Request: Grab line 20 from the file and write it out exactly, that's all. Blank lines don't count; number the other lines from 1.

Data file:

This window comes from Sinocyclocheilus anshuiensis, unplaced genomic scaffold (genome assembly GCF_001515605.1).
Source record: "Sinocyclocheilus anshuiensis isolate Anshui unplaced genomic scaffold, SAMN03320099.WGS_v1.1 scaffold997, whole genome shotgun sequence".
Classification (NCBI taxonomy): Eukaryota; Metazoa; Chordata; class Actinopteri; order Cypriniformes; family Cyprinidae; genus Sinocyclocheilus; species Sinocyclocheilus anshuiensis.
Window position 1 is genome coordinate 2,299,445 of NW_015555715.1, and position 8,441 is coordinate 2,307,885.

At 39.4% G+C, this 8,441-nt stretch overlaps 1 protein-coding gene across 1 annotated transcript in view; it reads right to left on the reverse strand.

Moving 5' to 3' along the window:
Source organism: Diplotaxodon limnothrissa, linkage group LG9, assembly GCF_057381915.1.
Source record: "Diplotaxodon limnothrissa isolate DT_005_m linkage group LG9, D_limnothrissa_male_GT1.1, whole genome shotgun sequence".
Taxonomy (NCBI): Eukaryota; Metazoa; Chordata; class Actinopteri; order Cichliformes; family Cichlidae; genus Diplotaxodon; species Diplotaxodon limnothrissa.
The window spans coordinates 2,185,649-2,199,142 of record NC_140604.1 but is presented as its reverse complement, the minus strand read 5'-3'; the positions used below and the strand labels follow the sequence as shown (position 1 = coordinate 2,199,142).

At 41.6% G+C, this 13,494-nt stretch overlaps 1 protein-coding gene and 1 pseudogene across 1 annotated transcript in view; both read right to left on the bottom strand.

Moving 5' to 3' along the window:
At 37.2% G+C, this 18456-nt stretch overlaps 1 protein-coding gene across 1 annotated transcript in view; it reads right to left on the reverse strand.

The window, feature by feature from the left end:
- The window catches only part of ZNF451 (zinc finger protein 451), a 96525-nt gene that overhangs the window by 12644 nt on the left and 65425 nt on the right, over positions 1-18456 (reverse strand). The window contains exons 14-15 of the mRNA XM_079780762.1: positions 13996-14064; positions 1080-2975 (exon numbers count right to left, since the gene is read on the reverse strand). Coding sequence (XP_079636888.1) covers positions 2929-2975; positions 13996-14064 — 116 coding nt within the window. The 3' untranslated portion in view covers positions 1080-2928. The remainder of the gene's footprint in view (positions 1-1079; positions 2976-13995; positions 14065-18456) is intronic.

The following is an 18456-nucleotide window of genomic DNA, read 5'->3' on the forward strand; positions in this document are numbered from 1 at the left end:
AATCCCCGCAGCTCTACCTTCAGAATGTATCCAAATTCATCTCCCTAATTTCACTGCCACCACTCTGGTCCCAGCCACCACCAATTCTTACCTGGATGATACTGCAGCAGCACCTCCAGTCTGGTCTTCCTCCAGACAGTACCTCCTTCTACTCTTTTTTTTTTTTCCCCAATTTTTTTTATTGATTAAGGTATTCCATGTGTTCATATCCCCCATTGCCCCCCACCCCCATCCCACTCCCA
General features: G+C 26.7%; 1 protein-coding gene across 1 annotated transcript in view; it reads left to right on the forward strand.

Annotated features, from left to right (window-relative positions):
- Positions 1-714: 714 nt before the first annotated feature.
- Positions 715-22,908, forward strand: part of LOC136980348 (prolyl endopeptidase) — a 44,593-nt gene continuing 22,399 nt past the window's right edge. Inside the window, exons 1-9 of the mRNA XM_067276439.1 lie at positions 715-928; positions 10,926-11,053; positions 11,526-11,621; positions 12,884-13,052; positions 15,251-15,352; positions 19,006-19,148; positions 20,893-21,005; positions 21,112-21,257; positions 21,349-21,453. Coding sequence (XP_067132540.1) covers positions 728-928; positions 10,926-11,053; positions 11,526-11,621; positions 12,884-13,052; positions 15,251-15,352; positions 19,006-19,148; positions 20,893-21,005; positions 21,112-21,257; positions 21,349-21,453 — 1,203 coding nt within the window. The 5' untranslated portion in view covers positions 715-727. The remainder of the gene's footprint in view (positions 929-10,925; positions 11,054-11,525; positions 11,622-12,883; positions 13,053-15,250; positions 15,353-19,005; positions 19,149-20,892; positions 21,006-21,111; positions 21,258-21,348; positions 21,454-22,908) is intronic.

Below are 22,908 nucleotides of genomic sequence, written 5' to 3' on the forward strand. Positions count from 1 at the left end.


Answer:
- Positions 1-714: 714 nt before the first annotated feature.